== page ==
Detecting age-related cognitive decline using a visual gist task

Mudit Vashist, Mark Bahr

Research output: Contribution to conferencePaperResearchpeer-review


Introduction: Individuals age differently. Changes in cognition with increasing age is accepted as a normal part of aging. However, some show more marked but gradual cognitive decline over their lifespan, particularly in memory. This atypical decline in cognitive functioning in the aging population is often referred as mild cognitive impairment. It is thought to be associated with later more serious impairment. Current instruments to detect cognitive decline are insensitive. This study investigated the potential of a visual gist task that measured stimulus recognition and the response latency to recognise stimuli to detect age related changes in cognition. The study used three age groups to examine whether the onset of age-related cognitive decline occurred earlier than the recognised age from previous studies.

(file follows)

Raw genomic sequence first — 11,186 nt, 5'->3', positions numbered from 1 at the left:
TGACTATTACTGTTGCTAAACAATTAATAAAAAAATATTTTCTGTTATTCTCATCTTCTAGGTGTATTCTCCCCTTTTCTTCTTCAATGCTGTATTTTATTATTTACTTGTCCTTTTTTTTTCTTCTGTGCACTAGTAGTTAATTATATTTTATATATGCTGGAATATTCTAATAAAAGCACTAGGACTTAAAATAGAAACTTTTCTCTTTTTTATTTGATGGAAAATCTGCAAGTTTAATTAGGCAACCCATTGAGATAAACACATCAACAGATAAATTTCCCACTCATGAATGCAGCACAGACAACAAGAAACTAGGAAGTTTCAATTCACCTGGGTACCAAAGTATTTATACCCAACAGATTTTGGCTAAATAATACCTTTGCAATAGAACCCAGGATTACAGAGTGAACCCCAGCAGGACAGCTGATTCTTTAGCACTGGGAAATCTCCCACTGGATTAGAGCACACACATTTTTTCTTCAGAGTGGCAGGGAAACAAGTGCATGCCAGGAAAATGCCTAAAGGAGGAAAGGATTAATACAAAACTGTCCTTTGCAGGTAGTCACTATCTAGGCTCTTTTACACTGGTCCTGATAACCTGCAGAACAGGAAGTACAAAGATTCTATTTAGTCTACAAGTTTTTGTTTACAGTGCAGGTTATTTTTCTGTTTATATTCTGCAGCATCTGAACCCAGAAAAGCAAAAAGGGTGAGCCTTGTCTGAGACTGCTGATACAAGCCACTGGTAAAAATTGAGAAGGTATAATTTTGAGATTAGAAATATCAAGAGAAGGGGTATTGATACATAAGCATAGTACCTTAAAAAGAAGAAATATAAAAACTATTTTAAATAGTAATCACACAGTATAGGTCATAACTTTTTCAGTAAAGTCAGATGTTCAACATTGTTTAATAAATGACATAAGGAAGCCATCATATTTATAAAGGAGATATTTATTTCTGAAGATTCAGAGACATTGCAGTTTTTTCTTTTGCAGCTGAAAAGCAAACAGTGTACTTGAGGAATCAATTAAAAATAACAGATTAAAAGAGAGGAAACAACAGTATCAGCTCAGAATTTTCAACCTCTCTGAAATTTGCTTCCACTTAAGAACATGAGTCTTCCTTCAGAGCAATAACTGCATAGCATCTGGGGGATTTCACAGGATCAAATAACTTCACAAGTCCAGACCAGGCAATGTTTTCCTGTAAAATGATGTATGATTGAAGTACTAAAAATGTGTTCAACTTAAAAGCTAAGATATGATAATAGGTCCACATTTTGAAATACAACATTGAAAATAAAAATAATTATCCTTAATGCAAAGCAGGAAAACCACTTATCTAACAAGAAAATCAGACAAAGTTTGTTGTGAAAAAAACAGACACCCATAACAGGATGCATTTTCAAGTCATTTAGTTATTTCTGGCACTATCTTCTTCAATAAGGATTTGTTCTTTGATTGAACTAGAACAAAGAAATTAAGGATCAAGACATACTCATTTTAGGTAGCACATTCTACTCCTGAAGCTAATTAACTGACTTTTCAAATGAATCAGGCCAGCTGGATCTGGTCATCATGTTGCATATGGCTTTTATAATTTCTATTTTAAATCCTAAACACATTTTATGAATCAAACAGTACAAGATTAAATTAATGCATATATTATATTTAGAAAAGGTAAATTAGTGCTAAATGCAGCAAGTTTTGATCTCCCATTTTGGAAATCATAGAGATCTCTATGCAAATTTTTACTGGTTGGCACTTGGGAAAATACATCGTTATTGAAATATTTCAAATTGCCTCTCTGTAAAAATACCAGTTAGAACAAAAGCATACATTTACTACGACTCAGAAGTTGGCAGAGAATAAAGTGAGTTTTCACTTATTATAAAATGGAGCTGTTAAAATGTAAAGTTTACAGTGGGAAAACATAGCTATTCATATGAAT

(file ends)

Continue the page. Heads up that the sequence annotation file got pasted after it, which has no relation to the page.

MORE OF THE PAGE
Methods: Sixty-six participants aged 20 to 78 years were opportunistically sampled from South-Eastern Queensland to complete computerised tasks assessing visual gist recognition and digit span forward task.

Results: Accuracy of overall Gist memory did not significantly decline with age. However, exploratory correlational analysis indicated a significant increase in semantically related errors with increasing age. Planned comparisons indicated a significant increase in latency for target recognition in older adults than younger adults.

Conclusions: The findings are consistent with the theory of generalised slowing of information processing. Latency of response appears a more sensitive indicator of cognitive decline than accuracy measures. Visual gist task sensitivity may be improved with further instrument refinement to improve the utility of the measure and provide a better diagnostic tool to detect age-related decline.


Conference2017 Joint APS-CHP/ASBHM Conference: The Australasian Society for Behavioural Health and Medicine (ASBHM) and APS College of Health Psychologists
Abbreviated titleAPS-CHP/ASBHM
CityGold Coast
Internet address


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